The Advertising Standards Authority has taken action against an ad for the Beats Pill wireless speaker that's essentially a re-run of the 'controversial' – i.e. sexist as a Jim Davidson routine – music video for Robin Thicke's Blurred Lines, but with the speaker randomly inserted.

The ASA banned the video before 7.30pm, so that children are spared the are-you-really-trying-to-tell-me-that's-not-sexualised-imagery – as well as the temptation to buy a heavilyy-branded speaker that's actually a bit crap at being a speaker – but on the way they've come to some odd conclusions.

In their judgement, the ASA didn't uphold the complaints that the video was 'sexist, objectified women and was degrading to women' and that the 'models featured were irresponsibly thin' as users would 'recognise the stylised nature of the ad and understand that it was reflective of a music video'.

So essentially, because the video was merely copying a misogynistic music video rather than being misogynistic in an original way, it's fine. That's some weird-arsed logic there.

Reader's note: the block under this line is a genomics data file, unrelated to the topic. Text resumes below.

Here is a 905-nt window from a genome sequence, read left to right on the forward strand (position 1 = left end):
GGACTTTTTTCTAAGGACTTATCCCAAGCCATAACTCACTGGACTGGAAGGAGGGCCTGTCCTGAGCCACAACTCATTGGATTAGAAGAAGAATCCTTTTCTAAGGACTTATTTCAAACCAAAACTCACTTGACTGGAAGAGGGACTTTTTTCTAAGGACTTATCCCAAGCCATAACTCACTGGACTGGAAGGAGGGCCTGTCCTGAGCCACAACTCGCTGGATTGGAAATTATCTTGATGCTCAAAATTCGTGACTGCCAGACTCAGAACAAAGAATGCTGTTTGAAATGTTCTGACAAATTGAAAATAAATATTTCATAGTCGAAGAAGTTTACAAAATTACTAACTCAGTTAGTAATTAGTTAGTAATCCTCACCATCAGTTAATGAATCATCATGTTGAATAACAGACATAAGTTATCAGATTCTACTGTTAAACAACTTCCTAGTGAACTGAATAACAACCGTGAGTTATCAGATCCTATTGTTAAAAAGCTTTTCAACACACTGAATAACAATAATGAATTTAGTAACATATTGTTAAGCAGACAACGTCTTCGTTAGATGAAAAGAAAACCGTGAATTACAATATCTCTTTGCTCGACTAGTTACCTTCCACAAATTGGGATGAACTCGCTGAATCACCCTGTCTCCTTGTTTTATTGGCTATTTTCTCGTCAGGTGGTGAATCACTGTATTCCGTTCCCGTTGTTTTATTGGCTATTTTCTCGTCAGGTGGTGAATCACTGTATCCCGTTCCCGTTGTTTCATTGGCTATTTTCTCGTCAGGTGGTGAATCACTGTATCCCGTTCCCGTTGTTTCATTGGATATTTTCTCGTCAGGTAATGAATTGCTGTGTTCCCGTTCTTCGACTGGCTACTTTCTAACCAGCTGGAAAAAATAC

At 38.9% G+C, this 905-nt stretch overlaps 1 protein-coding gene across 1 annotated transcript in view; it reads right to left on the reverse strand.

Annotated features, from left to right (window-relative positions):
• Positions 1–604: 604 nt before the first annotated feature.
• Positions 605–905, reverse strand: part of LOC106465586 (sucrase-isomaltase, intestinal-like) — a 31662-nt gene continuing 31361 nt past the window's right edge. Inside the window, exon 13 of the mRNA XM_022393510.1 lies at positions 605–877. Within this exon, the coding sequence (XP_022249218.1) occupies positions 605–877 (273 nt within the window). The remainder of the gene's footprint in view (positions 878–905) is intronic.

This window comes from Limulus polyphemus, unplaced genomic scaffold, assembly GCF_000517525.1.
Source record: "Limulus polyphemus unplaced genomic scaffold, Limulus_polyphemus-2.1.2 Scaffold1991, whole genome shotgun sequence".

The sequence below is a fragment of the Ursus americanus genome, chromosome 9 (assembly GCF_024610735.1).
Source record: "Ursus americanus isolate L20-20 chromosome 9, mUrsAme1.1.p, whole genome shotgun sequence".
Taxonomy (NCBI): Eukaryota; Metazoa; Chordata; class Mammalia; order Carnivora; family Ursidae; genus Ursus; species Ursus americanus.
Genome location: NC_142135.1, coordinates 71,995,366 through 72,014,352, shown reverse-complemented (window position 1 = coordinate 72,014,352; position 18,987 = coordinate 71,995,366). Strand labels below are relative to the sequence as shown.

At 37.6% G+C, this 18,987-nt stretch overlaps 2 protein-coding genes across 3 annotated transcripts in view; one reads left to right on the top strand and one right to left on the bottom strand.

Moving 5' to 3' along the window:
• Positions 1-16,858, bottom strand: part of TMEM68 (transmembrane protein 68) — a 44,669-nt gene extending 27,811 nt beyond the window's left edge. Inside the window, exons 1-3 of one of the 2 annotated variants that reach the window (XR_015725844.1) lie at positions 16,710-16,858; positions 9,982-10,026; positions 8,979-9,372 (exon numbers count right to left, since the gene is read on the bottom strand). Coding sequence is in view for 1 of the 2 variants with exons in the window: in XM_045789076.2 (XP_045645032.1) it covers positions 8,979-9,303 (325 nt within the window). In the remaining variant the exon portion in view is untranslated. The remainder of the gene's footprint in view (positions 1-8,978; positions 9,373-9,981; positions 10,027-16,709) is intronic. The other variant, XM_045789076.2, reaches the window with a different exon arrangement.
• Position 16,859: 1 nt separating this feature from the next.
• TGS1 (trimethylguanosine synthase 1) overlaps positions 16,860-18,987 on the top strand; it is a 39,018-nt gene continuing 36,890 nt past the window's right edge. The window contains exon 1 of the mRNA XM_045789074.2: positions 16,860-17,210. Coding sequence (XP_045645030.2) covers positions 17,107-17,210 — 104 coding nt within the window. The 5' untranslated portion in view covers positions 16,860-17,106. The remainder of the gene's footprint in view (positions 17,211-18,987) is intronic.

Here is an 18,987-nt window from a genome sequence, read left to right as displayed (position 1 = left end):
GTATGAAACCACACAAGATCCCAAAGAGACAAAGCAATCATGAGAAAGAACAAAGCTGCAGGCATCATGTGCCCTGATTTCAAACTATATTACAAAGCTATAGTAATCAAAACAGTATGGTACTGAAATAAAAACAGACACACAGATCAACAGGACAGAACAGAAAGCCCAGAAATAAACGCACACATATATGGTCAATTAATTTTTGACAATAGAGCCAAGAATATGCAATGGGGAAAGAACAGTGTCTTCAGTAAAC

I look forward to seeing Beats next ad, which will likely feature a woman carrying Beats Pill around as she drinks, takes drugs, gets into a fight and has very casual sex with a stranger – which will be fine as it's just riffing on video for The Prodigy's Smack My Bitch Up. And you don't want to know what they'll show when they start digging into Nine Inch Nails music video back catalogue – though you'll only see it after 7.30pm.

If you actually watched the ad above, watch the bang-on parody of the original music video below to balance the books.